On Question, amendments agreed to.

The Lord Chancellor moved Amendment No. 122.

Before Clause 15, insert the following new clause--

Code of conduct

(".--(1) The Commission shall prepare a code of conduct to be observed by employees of the Commission in the provision of services as part of the Criminal Defence Service.
(2) The code shall include--
(a) duties to avoid discrimination,
(b) duties to protect the interests of the individuals for whom services are provided,
(c) duties to the court,
(d) duties to avoid conflicts of interest, and
(e) duties of confidentiality.
(3) The Commission may from time to time prepare a revised version of the code.
(4) Before preparing or revising the code the Commission shall undertake such consultation as appears to it to be appropriate.
(5) After preparing the code or a revised version of the code the Commission shall send a copy to the Lord Chancellor.
(6) If he approves it he shall lay it before each House of Parliament.
(7) The Commission shall publish--
(a) the code as first approved by the Lord Chancellor, and
(b) where he approves a revised version, either the revisions or the revised code as appropriate.
(8) The code, and any revised version of the code, shall not come into force until it has been approved by a resolution of each House of Parliament.").

16 Feb 1999 : Column 591

The noble and learned Lord said: My Lords, during the Committee stage on 26th January (at cols. 880 to 892 of Hansard) the noble and learned Lord, Lord Ackner, proposed a new clause to set out a defenders' code. I agreed in principle that it is most important that the criminal defence service, including any salaried defenders engaged by the legal services commission, should uphold the highest standards of the legal profession. I said then, and still maintain, that defendants are entitled to no less. It is certainly no part of our plans that any service provided by salaried defenders should be second rate. I believe that salaried defenders will provide a bench-mark of quality and cost against which other defence lawyers can be judged.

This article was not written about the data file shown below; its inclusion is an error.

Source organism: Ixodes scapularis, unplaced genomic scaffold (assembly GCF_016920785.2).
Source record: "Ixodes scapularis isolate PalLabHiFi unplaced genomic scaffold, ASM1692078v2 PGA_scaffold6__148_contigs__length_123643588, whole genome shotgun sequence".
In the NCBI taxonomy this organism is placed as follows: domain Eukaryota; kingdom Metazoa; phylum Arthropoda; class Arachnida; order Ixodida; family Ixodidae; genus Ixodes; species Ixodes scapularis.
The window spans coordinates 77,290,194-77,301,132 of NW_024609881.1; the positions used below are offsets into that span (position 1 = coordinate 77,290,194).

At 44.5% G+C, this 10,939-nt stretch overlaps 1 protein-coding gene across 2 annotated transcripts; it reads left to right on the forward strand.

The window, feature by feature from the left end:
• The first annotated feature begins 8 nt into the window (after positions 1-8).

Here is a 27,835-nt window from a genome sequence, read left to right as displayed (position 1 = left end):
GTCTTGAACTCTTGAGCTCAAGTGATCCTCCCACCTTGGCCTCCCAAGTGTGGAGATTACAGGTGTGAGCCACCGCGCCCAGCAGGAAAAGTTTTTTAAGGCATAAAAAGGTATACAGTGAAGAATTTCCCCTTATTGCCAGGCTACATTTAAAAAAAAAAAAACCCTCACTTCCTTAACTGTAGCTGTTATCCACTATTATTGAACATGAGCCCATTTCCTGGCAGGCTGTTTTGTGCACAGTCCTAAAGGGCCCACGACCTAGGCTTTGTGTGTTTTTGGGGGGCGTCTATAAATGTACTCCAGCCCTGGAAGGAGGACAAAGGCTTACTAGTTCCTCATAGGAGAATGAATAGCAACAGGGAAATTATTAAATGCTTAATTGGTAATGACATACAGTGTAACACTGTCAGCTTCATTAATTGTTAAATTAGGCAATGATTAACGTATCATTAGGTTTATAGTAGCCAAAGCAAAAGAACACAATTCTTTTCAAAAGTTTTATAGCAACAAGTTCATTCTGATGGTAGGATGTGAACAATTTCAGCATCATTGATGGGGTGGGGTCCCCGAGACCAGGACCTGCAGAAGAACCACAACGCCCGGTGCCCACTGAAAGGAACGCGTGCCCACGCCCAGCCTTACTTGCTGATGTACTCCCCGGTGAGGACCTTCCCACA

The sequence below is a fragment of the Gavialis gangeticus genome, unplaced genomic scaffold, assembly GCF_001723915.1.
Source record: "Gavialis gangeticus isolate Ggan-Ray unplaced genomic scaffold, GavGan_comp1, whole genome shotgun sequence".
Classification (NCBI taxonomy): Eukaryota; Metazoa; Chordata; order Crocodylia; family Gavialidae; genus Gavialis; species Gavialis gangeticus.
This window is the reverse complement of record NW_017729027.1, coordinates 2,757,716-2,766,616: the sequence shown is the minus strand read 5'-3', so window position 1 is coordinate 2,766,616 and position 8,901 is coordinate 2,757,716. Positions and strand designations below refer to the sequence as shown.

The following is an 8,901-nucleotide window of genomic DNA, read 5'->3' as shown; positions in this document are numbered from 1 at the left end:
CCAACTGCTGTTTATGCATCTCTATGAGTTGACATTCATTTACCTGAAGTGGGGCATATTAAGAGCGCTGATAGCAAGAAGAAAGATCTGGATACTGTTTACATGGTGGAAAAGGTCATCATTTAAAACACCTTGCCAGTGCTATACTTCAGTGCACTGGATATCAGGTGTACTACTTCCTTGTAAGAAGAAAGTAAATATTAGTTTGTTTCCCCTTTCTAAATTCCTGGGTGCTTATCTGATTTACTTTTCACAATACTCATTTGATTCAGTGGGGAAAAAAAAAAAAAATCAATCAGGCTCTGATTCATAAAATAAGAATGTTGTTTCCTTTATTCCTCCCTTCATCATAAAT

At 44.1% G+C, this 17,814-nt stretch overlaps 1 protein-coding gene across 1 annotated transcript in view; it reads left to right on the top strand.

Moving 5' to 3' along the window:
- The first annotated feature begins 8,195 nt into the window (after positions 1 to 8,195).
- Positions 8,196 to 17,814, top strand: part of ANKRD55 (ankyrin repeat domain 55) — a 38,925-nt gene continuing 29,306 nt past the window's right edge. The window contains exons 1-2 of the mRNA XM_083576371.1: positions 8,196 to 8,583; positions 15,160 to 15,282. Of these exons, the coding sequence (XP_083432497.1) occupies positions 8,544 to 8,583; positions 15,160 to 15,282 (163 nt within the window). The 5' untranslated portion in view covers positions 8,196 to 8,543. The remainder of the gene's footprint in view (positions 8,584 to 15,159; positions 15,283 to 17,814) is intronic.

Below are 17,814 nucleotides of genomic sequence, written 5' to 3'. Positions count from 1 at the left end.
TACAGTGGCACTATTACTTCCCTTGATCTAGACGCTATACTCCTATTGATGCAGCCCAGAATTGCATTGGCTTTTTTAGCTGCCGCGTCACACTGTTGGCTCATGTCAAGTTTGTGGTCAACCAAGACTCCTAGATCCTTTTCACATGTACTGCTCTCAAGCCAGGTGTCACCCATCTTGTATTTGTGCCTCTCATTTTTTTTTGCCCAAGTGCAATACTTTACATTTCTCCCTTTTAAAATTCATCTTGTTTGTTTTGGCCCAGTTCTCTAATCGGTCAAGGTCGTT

In Committee I undertook to move a government amendment to introduce a code for salaried defenders. I drew the analogy with the code for Crown prosecutors issued by the Director of Public Prosecutions and laid before Parliament as part of his annual report to my right honourable and learned friend the Attorney-General. This amendment will ensure that salaried defenders employed by the legal services commission are subject to a comprehensive code guaranteeing minimum standards of professional behaviour. Other defenders paid by the commission, such as barristers or solicitors in private practice, would not be bound by the code but will be bound by their own professional rules.

I have set out in an unambiguous way what must be included within the code. The code shall include:

    "(a) duties to avoid discrimination, (b) duties to protect the interests of the individuals for whom services are provided, (c) duties to the court, (d) duties to avoid conflicts of interest, and (e) duties of confidentiality".
The commission will prepare the code under this guidance. The code will be published and approved by a resolution of each House of Parliament.